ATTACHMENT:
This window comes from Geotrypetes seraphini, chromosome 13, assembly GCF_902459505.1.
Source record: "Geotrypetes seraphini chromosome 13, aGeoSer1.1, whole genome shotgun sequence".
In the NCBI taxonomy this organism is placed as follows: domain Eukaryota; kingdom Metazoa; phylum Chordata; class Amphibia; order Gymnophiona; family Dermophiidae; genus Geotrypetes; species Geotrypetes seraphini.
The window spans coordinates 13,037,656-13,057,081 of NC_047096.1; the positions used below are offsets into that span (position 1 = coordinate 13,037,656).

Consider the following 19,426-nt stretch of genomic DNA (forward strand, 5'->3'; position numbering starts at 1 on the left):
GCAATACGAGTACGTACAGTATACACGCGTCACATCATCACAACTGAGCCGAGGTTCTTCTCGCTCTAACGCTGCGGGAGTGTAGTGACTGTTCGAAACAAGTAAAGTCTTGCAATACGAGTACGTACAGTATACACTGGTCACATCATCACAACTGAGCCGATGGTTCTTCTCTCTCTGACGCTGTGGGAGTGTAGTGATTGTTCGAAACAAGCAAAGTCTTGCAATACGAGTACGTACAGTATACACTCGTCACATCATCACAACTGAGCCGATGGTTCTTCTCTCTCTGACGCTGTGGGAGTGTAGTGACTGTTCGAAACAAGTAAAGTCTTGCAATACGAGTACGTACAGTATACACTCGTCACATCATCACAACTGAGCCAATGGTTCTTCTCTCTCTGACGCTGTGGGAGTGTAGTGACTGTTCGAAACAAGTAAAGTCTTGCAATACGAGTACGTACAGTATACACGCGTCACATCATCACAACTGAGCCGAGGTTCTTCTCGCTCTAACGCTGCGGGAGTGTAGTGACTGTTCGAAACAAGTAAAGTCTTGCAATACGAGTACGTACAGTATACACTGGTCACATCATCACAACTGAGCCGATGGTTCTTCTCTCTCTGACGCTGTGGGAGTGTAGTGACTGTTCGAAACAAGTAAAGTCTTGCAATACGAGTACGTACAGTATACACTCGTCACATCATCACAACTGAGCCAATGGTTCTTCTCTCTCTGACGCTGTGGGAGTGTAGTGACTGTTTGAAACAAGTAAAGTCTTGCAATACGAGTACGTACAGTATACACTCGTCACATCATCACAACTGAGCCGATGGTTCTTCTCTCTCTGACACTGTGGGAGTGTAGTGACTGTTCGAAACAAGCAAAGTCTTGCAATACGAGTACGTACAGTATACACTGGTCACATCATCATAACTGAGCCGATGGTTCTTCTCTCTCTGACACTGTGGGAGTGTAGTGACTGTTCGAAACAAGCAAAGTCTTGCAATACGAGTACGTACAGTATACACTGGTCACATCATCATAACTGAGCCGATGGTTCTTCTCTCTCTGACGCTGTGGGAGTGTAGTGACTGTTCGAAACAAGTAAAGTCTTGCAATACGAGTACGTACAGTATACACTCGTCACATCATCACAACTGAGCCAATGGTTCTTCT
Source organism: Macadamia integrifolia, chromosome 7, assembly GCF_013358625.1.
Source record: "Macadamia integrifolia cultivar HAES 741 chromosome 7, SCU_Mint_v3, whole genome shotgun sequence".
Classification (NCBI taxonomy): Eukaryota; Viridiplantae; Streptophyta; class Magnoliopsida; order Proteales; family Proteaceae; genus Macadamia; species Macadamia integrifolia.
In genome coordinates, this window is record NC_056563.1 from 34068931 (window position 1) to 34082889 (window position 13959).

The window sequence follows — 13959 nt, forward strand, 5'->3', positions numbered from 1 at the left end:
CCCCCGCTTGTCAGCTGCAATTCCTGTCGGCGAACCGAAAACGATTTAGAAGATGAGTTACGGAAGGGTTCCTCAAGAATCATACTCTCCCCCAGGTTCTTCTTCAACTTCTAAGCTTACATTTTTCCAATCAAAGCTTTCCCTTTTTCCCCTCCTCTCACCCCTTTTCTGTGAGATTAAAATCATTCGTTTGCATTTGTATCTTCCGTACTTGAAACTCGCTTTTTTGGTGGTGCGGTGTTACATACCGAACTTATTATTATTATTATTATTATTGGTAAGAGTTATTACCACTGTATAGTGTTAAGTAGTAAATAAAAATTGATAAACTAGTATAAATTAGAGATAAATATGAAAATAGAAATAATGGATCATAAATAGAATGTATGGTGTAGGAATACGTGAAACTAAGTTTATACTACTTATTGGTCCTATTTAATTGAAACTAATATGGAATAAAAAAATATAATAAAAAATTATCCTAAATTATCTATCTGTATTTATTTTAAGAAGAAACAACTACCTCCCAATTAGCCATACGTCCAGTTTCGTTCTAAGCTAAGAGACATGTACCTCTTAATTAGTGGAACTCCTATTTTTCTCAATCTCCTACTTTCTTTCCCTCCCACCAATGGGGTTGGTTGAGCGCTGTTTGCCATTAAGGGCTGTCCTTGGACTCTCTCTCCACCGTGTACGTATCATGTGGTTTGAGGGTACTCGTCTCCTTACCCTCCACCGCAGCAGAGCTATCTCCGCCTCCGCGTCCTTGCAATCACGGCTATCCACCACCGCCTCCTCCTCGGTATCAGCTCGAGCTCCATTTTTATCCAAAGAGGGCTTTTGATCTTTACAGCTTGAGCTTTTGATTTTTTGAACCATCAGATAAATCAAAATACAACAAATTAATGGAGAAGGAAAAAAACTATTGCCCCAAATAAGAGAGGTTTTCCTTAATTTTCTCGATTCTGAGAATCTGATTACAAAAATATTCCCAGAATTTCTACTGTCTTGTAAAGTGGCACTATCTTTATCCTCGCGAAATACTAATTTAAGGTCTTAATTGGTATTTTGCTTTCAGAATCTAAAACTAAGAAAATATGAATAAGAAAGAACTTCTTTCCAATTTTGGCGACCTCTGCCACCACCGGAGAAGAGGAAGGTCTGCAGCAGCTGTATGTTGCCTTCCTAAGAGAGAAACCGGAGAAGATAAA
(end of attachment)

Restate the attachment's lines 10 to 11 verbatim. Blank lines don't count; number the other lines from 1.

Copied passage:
In genome coordinates, this window is record NC_056563.1 from 34068931 (window position 1) to 34082889 (window position 13959).

The window sequence follows — 13959 nt, forward strand, 5'->3', positions numbered from 1 at the left end: